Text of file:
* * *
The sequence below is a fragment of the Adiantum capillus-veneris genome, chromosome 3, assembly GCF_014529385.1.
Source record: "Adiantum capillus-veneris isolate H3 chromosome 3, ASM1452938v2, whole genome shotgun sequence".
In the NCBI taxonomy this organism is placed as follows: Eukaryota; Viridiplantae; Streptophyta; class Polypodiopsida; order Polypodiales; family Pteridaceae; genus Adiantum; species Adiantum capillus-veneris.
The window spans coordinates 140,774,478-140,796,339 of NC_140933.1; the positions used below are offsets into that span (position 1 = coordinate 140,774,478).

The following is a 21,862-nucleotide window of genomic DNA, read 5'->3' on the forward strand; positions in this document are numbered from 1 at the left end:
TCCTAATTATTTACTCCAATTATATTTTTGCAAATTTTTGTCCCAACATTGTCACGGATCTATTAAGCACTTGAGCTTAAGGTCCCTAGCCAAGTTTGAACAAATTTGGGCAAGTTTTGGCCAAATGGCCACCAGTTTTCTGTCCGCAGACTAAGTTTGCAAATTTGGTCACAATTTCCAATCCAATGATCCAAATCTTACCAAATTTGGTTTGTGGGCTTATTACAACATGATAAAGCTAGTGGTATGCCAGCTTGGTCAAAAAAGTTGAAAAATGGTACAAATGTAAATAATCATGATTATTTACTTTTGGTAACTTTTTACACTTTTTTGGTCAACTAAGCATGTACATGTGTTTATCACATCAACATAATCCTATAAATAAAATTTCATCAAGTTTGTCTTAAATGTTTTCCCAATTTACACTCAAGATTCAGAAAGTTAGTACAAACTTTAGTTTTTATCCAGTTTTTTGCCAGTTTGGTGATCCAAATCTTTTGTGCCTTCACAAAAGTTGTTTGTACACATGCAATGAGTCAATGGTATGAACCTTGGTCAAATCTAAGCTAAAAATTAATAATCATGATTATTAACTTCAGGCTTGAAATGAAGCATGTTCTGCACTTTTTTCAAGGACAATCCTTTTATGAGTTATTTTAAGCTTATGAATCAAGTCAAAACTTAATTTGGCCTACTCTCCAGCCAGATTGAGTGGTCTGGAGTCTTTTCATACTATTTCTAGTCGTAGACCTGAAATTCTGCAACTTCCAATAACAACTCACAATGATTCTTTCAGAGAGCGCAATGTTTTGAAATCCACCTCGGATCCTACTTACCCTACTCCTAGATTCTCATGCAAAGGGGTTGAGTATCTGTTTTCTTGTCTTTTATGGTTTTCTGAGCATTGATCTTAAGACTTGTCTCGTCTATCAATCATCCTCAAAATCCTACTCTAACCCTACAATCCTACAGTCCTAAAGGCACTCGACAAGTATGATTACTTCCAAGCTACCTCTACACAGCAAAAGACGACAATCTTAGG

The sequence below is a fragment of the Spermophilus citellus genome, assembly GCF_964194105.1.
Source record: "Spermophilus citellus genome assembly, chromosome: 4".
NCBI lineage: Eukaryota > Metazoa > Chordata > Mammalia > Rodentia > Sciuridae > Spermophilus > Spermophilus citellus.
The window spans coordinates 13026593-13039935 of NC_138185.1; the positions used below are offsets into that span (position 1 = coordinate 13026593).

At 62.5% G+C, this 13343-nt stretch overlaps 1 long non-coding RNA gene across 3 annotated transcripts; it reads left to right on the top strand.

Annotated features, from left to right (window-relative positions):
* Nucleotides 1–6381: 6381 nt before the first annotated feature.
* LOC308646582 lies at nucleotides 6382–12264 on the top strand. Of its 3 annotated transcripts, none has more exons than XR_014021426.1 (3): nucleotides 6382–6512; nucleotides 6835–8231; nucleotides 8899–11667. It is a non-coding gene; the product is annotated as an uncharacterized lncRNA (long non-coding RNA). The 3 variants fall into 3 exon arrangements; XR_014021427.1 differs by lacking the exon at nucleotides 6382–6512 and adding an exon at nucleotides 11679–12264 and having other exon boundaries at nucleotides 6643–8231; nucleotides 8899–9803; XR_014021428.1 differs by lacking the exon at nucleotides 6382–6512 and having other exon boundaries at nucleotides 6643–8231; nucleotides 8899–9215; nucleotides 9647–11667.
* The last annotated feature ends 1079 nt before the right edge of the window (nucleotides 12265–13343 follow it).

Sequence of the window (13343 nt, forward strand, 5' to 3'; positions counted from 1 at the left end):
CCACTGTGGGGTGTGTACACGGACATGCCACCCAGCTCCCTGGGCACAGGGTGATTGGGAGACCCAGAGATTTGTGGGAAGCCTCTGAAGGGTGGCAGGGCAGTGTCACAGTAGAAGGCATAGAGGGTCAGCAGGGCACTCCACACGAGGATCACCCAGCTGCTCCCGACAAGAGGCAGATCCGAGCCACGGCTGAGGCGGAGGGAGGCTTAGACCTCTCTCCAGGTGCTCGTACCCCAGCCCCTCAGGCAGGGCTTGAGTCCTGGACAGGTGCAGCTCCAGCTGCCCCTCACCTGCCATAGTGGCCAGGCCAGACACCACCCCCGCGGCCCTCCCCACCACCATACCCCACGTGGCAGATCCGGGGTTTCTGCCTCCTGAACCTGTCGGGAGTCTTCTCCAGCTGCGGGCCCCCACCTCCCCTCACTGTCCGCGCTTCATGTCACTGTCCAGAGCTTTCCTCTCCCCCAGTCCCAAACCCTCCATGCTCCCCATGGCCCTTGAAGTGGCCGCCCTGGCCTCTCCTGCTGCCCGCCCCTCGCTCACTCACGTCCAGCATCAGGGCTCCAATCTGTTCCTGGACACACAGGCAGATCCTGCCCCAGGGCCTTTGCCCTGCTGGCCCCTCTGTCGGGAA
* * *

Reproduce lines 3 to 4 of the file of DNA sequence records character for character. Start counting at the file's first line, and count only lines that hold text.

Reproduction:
In the NCBI taxonomy this organism is placed as follows: Eukaryota; Viridiplantae; Streptophyta; class Polypodiopsida; order Polypodiales; family Pteridaceae; genus Adiantum; species Adiantum capillus-veneris.
The window spans coordinates 140,774,478-140,796,339 of NC_140933.1; the positions used below are offsets into that span (position 1 = coordinate 140,774,478).